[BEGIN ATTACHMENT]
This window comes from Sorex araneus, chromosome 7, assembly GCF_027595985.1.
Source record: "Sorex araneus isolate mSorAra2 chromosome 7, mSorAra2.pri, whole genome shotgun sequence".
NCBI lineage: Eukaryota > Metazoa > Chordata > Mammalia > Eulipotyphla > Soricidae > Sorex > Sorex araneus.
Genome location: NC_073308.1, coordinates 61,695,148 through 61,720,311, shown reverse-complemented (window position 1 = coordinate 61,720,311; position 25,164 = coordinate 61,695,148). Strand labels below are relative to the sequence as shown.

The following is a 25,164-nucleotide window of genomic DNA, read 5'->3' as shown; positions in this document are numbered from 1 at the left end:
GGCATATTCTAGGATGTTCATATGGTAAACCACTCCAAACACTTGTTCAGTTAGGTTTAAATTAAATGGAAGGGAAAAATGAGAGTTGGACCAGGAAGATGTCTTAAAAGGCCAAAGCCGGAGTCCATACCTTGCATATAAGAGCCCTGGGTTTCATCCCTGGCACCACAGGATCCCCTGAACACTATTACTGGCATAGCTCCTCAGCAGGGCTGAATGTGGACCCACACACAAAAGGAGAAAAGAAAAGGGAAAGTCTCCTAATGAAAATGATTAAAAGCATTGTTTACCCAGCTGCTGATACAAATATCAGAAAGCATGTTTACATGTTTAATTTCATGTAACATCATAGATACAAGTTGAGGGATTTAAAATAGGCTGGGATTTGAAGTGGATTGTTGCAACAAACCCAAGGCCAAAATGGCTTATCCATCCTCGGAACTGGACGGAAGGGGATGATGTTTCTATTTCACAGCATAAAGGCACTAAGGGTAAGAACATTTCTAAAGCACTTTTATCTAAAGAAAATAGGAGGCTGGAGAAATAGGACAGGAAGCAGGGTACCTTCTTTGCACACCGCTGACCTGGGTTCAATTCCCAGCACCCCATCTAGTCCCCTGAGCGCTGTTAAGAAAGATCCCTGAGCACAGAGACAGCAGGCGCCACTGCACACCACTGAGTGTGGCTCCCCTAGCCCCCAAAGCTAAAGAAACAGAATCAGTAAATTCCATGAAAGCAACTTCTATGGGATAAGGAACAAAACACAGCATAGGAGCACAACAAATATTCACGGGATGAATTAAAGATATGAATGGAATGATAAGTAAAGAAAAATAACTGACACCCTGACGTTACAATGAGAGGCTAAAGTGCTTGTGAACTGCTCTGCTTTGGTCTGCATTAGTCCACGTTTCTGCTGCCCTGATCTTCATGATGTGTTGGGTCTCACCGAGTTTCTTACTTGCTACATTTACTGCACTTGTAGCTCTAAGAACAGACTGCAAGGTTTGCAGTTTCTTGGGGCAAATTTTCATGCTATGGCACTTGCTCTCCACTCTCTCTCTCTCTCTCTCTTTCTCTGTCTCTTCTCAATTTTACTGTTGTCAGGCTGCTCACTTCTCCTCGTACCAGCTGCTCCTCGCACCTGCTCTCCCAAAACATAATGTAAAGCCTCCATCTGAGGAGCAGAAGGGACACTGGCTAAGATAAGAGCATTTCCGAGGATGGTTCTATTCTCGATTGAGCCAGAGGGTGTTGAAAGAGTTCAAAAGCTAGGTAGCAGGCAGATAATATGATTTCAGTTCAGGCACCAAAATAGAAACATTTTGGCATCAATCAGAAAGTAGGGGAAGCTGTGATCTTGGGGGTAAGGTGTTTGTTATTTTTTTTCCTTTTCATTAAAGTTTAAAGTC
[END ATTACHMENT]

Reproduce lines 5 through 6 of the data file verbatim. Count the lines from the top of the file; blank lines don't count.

The following is a 25,164-nucleotide window of genomic DNA, read 5'->3' as shown; positions in this document are numbered from 1 at the left end:
GGCATATTCTAGGATGTTCATATGGTAAACCACTCCAAACACTTGTTCAGTTAGGTTTAAATTAAATGGAAGGGAAAAATGAGAGTTGGACCAGGAAGATGTCTTAAAAGGCCAAAGCCGGAGTCCATACCTTGCATATAAGAGCCCTGGGTTTCATCCCTGGCACCACAGGATCCCCTGAACACTATTACTGGCATAGCTCCTCAGCAGGGCTGAATGTGGACCCACACACAAAAGGAGAAAAGAAAAGGGAAAGTCTCCTAATGAAAATGATTAAAAGCATTGTTTACCCAGCTGCTGATACAAATATCAGAAAGCATGTTTACATGTTTAATTTCATGTAACATCATAGATACAAGTTGAGGGATTTAAAATAGGCTGGGATTTGAAGTGGATTGTTGCAACAAACCCAAGGCCAAAATGGCTTATCCATCCTCGGAACTGGACGGAAGGGGATGATGTTTCTATTTCACAGCATAAAGGCACTAAGGGTAAGAACATTTCTAAAGCACTTTTATCTAAAGAAAATAGGAGGCTGGAGAAATAGGACAGGAAGCAGGGTACCTTCTTTGCACACCGCTGACCTGGGTTCAATTCCCAGCACCCCATCTAGTCCCCTGAGCGCTGTTAAGAAAGATCCCTGAGCACAGAGACAGCAGGCGCCACTGCACACCACTGAGTGTGGCTCCCCTAGCCCCCAAAGCTAAAGAAACAGAATCAGTAAATTCCATGAAAGCAACTTCTATGGGATAAGGAACAAAACACAGCATAGGAGCACAACAAATATTCACGGGATGAATTAAAGATATGAATGGAATGATAAGTAAAGAAAAATAACTGACACCCTGACGTTACAATGAGAGGCTAAAGTGCTTGTGAACTGCTCTGCTTTGGTCTGCATTAGTCCACGTTTCTGCTGCCCTGATCTTCATGATGTGTTGGGTCTCACCGAGTTTCTTACTTGCTACATTTACTGCACTTGTAGCTCTAAGAACAGACTGCAAGGTTTGCAGTTTCTTGGGGCAAATTTTCATGCTATGGCACTTGCTCTCCACTCTCTCTCTCTCTCTCTCTTTCTCTGTCTCTTCTCAATTTTACTGTTGTCAGGCTGCTCACTTCTCCTCGTACCAGCTGCTCCTCGCACCTGCTCTCCCAAAACATAATGTAAAGCCTCCATCTGAGGAGCAGAAGGGACACTGGCTAAGATAAGAGCATTTCCGAGGATGGTTCTATTCTCGATTGAGCCAGAGGGTGTTGAAAGAGTTCAAAAGCTAGGTAGCAGGCAGATAATATGATTTCAGTTCAGGCACCAAAATAGAAACATTTTGGCATCAATCAGAAAGTAGGGGAAGCTGTGATCTTGGGGGTAAGGTGTTTGTTATTTTTTTTCCTTTTCATTAAAGTTTAAAGTC